in this world. So is love. Why believe or hope or care when the data
seem so often stubbornly trailing in other directions? Faith, hope, and charity are audacious in
such a world as this. But make no mistake, we will find the place
that God for us has prepared, even if it seems far away today. Just when your strength is flagging, you will
catch the glint of some gleaming tower off in the distance, and you will sense that God
is there. He is. Keep going. God is playing the long game, and we should
too, if we understand the scale of the struggle. The ride will not end and the Restoration
will not conclude until every daughter and son of God who will come has been safely gathered
into the Lord’s extended, covenantal embrace. As a result, the critical moment in Church
history is now, because it is the one that falls to us. Each generation in the Church gifts to the
next the faith that has lighted our way. In return, the rising generation reveals to
us those facets of the gift that are most meaningful now. That is what you students gift to us. So I thank you, my students, numbered in the
thousands now, for showing me what is both timely and timeless and durable about this
faith that has won my devotion. In the early history of the Church, holy temples
of necessity functioned as classrooms too. Those Saints had no other choice. The first temples became sites of teaching
and learning on a wide range of topics. As a result, those early believers understood
well that teaching and learning in this Church operate in sacred space. Think about the classrooms of Brigham Young
University. Think about those library carrels. Think about those late-night study sessions. Remember endlessly parsing those Hebrew verbs
on the chalkboards of the empty Martin Building. Remember your time learning. Recall the steep price you and others paid
for it. Now look back and behold what God has wrought
in you. Are you not a marvelous work and a wonder? The teaching spaces of this university are
“old-school” temples to me. They are spaces made holy by the teaching
you have done, by the learning I have done, and by the glorious Zion we have been pursuing
together. May God continue to illuminate our way in
the bright light of His Son and fit us for the weighty moment that has fallen to each
of us is my prayer, in the name of Jesus Christ, amen.

6 Replies to “The University and the Kingdom of God | Spencer Fluhman”

  1. "Yesterday, I was talking to a great friend of mine who's in a challenging situation. She told me that she both admires and envies me because I have everything together. Her words surprised me and made me reflect on two things: the message of this page and how we perceive ourselves. First, I want to stress that I don't have everything together! I'm 28, and I only discovered my purpose in life 6 months ago! If you've already found your purpose, that's amazing, but if you haven't yet, don't worry. Everyone has their own timing. Each person's journey is different. I know what I want to do, but I'm still learning to accept myself as I am. Some days everything seems to fall apart, and I would just like to run away from my problems and close myself off in my safe world. Sometimes, I still get caught up in negativity, and I don't feel like posting, but I keep doing it because I know there's always at least one person who needs to read my quote. I'm posting for that one person. And as I'm helping you, you're helping me. We're all in this together. No one person is better than another. I'm posting only positive messages because I want you to focus on the positive, but it doesn't mean that the negative doesn't exist in my life. The negative is what makes us who we are. The negative is what makes us appreciate the positive. Welcome it, embrace it, but don't let it win! Don't let a negative moment ruin your entire day. Don't let a negative day ruin your whole life. The secret is that the choice is yours. Some days choosing to be happy is easier, other days you won't feel like it, but you get to make that choice every single day! The second thing I reflected on is that my friend is the sweetest and most beautiful girl in the world. I'm 100% sure that she was born to accomplish great things in her life. So, we can both see the greatness in each other, but somehow we can't see it in ourselves. And we can all learn something from this. Just because we judge ourselves so harshly, just because our mind says that we aren't enough, it doesn't have to be true. There's always someone who can see that we're amazing just the way we are. Sending you Love and Light, Cecilia" ❤️✨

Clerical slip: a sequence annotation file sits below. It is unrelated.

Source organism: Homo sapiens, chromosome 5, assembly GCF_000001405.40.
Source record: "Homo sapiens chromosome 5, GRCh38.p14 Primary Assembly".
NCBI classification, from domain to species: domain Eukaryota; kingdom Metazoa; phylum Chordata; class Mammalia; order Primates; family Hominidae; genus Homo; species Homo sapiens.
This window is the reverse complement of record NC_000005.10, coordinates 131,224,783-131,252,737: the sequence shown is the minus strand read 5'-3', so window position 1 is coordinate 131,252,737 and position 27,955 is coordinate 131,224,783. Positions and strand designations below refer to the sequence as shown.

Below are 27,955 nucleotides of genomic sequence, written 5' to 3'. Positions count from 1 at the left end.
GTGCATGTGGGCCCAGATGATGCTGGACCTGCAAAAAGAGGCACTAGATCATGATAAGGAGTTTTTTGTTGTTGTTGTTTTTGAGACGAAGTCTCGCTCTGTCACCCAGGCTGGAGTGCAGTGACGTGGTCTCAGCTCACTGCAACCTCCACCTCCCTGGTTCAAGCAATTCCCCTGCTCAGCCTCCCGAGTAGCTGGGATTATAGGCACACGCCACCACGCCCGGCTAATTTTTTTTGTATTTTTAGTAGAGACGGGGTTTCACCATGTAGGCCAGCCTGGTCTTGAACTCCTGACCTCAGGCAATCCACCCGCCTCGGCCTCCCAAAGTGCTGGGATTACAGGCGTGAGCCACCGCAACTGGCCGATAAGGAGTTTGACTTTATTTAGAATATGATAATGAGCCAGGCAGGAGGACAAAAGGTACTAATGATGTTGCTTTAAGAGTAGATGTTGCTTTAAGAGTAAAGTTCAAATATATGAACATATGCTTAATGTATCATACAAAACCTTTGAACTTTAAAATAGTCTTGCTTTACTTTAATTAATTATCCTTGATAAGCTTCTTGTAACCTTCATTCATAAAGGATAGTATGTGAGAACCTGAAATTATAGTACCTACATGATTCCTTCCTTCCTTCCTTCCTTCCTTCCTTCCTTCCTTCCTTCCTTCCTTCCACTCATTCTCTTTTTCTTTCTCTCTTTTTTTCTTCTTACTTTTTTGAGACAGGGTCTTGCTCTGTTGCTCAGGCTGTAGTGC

2. Love this. Is anyone else impressed by his vocabulary and sentence structure? Did he major in English linguistics?